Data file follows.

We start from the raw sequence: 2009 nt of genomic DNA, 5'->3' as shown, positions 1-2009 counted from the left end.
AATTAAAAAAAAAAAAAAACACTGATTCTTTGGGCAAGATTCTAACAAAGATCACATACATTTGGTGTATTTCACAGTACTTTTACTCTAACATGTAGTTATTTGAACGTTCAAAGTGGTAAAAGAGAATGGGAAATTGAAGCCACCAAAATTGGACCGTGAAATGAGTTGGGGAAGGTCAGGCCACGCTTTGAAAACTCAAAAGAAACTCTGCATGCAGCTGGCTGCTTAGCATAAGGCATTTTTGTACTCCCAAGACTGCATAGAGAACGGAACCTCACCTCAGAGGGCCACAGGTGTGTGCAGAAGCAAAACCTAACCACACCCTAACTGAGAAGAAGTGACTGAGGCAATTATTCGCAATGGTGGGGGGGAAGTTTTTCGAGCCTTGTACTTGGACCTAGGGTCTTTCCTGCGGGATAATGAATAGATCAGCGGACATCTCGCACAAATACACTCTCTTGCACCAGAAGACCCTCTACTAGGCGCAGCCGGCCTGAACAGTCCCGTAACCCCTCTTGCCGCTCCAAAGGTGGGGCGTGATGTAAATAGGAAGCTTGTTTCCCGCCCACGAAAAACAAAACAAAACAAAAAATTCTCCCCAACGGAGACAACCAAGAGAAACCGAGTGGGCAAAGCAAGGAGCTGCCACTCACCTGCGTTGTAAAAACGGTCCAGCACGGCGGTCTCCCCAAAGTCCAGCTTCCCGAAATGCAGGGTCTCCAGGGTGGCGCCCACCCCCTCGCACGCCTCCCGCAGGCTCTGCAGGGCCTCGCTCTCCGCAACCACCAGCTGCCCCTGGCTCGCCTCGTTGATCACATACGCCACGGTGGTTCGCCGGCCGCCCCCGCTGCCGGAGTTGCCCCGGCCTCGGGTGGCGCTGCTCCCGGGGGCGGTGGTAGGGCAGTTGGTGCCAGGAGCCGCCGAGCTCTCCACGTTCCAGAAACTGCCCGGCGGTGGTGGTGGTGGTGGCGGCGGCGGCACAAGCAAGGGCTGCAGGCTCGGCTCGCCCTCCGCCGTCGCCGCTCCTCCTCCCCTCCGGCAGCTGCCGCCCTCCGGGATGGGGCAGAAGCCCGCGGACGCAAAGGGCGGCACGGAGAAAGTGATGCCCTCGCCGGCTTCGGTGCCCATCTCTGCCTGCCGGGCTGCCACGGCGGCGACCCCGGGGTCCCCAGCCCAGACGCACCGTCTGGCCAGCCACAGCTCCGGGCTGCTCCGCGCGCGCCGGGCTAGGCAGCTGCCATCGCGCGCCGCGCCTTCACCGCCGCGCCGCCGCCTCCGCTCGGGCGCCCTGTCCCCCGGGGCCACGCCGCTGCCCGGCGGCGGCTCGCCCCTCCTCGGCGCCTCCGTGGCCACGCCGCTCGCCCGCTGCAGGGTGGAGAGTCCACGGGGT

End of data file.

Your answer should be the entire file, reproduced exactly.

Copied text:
We start from the raw sequence: 2009 nt of genomic DNA, 5'->3' as shown, positions 1-2009 counted from the left end.
AATTAAAAAAAAAAAAAAACACTGATTCTTTGGGCAAGATTCTAACAAAGATCACATACATTTGGTGTATTTCACAGTACTTTTACTCTAACATGTAGTTATTTGAACGTTCAAAGTGGTAAAAGAGAATGGGAAATTGAAGCCACCAAAATTGGACCGTGAAATGAGTTGGGGAAGGTCAGGCCACGCTTTGAAAACTCAAAAGAAACTCTGCATGCAGCTGGCTGCTTAGCATAAGGCATTTTTGTACTCCCAAGACTGCATAGAGAACGGAACCTCACCTCAGAGGGCCACAGGTGTGTGCAGAAGCAAAACCTAACCACACCCTAACTGAGAAGAAGTGACTGAGGCAATTATTCGCAATGGTGGGGGGGAAGTTTTTCGAGCCTTGTACTTGGACCTAGGGTCTTTCCTGCGGGATAATGAATAGATCAGCGGACATCTCGCACAAATACACTCTCTTGCACCAGAAGACCCTCTACTAGGCGCAGCCGGCCTGAACAGTCCCGTAACCCCTCTTGCCGCTCCAAAGGTGGGGCGTGATGTAAATAGGAAGCTTGTTTCCCGCCCACGAAAAACAAAACAAAACAAAAAATTCTCCCCAACGGAGACAACCAAGAGAAACCGAGTGGGCAAAGCAAGGAGCTGCCACTCACCTGCGTTGTAAAAACGGTCCAGCACGGCGGTCTCCCCAAAGTCCAGCTTCCCGAAATGCAGGGTCTCCAGGGTGGCGCCCACCCCCTCGCACGCCTCCCGCAGGCTCTGCAGGGCCTCGCTCTCCGCAACCACCAGCTGCCCCTGGCTCGCCTCGTTGATCACATACGCCACGGTGGTTCGCCGGCCGCCCCCGCTGCCGGAGTTGCCCCGGCCTCGGGTGGCGCTGCTCCCGGGGGCGGTGGTAGGGCAGTTGGTGCCAGGAGCCGCCGAGCTCTCCACGTTCCAGAAACTGCCCGGCGGTGGTGGTGGTGGTGGCGGCGGCGGCACAAGCAAGGGCTGCAGGCTCGGCTCGCCCTCCGCCGTCGCCGCTCCTCCTCCCCTCCGGCAGCTGCCGCCCTCCGGGATGGGGCAGAAGCCCGCGGACGCAAAGGGCGGCACGGAGAAAGTGATGCCCTCGCCGGCTTCGGTGCCCATCTCTGCCTGCCGGGCTGCCACGGCGGCGACCCCGGGGTCCCCAGCCCAGACGCACCGTCTGGCCAGCCACAGCTCCGGGCTGCTCCGCGCGCGCCGGGCTAGGCAGCTGCCATCGCGCGCCGCGCCTTCACCGCCGCGCCGCCGCCTCCGCTCGGGCGCCCTGTCCCCCGGGGCCACGCCGCTGCCCGGCGGCGGCTCGCCCCTCCTCGGCGCCTCCGTGGCCACGCCGCTCGCCCGCTGCAGGGTGGAGAGTCCACGGGGT